What should an individual expect from the immigration judge who is to decide his or her future? In deciding cases, an immigration judge is required by law to "exercise ... independent judgment and discretion" and to take actions consistent with the law and regulations to decide a case.7 American society’s most fundamental expectation of any judge is independent judgment. Most legal scholars would agree that without an independent and neutral decisionmaker, due process cannot be achieved. The independence of the judiciary in our federal and state systems is ensured by separation of the judicial from the legislative and executive branches.8 Administrative tribunals, as executive branch agencies, also provide a valuable method for high-volume adjudications by specialized adjudicators. These tribunals, most of which are governed by the Administrative Procedure Act, safeguard decisional independence by specific provisions to protect against any commingling of investigative and prosecutorial functions, thereby assuring impartiality and independence.9
The immigration courts are unique. They are not courts with either of those structural protections. They are not in the judicial branch of the government, and they are not covered by the Administrative Procedure Act. Congress decided to exempt deportation proceedings from the protections of the Administrative Procedure Act, accepting the argument that adherence to the statute would be too costly or cumbersome.10 The Immigration Court system is part of the executive branch of government, located in an agency called the Executive Office for Immigration Review,11 which is a component of the Department of Justice. Until the last decade, the DOJ also housed the Immigration and Naturalization Service (INS), the same office that employed the prosecutors appearing before the Immigration Court; now those prosecutors are housed in a sister agency, the Department of Homeland Security (DHS).12 As employees of the executive branch rather than the judicial branch, immigration judges are arguably “attorneys” employed by the U.S. government, rather than true judges.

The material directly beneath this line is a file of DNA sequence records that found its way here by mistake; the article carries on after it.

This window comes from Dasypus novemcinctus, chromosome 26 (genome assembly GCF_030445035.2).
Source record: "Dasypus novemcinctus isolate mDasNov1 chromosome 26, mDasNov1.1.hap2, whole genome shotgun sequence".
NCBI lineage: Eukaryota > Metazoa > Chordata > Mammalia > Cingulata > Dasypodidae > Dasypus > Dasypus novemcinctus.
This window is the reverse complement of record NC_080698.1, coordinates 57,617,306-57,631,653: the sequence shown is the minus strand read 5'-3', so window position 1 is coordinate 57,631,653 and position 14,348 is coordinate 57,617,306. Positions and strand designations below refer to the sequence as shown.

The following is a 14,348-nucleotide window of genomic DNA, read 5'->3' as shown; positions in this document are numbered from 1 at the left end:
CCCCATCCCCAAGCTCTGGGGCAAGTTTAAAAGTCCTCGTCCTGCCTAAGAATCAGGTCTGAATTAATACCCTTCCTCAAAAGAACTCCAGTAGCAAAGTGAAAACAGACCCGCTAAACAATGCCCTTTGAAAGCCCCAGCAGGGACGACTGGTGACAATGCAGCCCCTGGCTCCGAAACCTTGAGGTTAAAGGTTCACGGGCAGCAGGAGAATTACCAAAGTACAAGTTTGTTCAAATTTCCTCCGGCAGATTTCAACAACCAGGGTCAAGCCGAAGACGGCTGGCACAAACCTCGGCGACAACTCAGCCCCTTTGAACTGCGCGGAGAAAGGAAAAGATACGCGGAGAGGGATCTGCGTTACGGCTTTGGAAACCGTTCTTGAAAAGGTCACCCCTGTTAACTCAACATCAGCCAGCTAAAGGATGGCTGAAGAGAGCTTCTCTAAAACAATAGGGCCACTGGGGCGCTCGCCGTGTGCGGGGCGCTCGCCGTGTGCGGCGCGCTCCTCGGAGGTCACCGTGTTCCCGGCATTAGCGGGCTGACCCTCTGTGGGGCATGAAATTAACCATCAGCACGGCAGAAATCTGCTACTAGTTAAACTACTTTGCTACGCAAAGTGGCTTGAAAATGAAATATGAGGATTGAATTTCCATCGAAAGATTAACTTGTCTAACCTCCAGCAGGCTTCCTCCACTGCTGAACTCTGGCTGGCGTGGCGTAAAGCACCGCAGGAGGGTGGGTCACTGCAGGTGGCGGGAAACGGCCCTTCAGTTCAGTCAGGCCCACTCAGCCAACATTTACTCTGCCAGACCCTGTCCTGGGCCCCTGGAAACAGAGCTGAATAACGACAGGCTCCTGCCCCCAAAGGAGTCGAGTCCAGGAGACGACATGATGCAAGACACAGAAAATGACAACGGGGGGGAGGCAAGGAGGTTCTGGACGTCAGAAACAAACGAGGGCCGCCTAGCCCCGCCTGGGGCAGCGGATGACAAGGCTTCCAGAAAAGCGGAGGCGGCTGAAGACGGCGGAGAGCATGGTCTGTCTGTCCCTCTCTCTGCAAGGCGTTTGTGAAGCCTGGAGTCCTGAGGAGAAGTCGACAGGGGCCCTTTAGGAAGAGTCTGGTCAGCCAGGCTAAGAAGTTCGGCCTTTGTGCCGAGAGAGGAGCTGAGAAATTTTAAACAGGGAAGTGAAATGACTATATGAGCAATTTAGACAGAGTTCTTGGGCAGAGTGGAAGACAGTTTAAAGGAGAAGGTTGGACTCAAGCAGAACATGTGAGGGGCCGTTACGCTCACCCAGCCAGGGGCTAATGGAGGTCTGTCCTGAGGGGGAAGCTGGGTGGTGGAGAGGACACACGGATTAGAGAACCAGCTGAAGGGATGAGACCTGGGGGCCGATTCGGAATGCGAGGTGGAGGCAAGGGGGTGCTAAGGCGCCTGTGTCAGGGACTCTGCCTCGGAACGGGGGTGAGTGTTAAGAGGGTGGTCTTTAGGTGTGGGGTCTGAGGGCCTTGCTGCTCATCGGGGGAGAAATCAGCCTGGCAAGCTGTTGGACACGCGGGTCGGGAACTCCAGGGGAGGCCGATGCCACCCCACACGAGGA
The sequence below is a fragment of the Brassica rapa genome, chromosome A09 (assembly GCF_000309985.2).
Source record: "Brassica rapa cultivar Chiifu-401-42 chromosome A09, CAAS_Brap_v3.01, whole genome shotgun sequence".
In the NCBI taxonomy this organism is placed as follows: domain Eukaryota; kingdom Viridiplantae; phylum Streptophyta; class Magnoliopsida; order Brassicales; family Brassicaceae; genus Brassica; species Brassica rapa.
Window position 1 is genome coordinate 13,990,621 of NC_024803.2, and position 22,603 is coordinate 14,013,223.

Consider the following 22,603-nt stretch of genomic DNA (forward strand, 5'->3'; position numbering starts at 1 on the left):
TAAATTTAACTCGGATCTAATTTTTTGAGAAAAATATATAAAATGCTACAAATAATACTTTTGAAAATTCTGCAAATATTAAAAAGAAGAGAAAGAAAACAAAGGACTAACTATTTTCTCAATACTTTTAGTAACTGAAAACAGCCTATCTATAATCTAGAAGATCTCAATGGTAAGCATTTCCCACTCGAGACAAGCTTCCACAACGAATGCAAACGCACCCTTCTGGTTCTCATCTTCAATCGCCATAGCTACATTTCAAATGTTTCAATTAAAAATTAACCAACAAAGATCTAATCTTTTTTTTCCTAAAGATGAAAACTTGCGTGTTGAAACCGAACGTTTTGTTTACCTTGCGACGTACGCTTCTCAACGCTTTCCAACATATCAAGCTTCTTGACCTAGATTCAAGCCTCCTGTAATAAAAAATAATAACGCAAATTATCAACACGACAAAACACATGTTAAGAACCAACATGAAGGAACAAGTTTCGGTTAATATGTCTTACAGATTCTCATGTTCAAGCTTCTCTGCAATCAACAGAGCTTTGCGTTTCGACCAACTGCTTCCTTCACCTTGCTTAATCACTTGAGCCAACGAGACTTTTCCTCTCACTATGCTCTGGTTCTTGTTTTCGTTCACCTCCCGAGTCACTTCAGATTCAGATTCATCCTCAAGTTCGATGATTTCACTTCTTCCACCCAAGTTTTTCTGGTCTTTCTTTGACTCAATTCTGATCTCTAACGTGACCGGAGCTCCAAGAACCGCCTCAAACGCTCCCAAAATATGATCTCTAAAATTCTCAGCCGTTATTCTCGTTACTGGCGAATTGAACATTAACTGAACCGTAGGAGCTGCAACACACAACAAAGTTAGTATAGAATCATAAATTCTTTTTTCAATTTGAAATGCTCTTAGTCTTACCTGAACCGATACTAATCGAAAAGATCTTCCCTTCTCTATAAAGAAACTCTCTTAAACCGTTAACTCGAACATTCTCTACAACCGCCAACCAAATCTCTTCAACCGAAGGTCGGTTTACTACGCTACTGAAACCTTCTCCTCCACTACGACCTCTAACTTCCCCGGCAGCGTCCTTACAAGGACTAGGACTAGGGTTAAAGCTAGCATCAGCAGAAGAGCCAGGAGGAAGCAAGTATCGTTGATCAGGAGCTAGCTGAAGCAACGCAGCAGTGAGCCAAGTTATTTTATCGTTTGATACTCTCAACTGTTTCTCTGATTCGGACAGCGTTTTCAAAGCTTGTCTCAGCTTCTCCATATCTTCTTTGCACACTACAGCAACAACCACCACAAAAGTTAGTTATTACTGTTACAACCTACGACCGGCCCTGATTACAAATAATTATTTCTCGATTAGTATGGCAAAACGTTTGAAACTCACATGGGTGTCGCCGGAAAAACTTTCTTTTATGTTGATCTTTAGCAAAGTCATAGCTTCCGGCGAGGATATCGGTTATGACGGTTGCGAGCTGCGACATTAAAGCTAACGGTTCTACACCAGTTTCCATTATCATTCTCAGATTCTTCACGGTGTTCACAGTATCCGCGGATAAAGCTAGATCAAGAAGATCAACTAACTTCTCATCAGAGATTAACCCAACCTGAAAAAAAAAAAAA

This article also will explore in depth a few of the actual and potential conflicts that this unique structure has caused. Our choice of title comes from one fundamental, overarching issue: the fact that on one hand there are circumstances where immigration judges are treated as “attorneys working for or representing the U.S. Government,” while on the other hand, their daily role and the duties they discharge mandate the traditional responsibilities that the title of “judge” implies. The following examples and discussion are intended to highlight the inherent tension between these conflicting functions. Finally, a solution to this problem is proposed.
I. Case Completion Goals: Timeliness Versus Quality
Immigration Judge X is instructed by her superior to schedule four cases for final hearings in a day. In addition, she is tasked with completing all cases within a specified number of months after they appear on her docket. As she is an attorney working for the government, her performance is subject to performance evaluations and she is subject to the rules relating to employee insubordination if she fails to follow her supervisor’s instructions. As a judge, in her first case of the day, a long-pending case, she must decide whether to grant a continuance to a party who asserts that he needs more time to obtain vital evidence from a foreign country. Then, during her third case of the day, she must decide whether an additional witness should be allowed to testify, although that would necessitate either delaying the case to another date or in rescheduling the fourth case on her docket to a later date.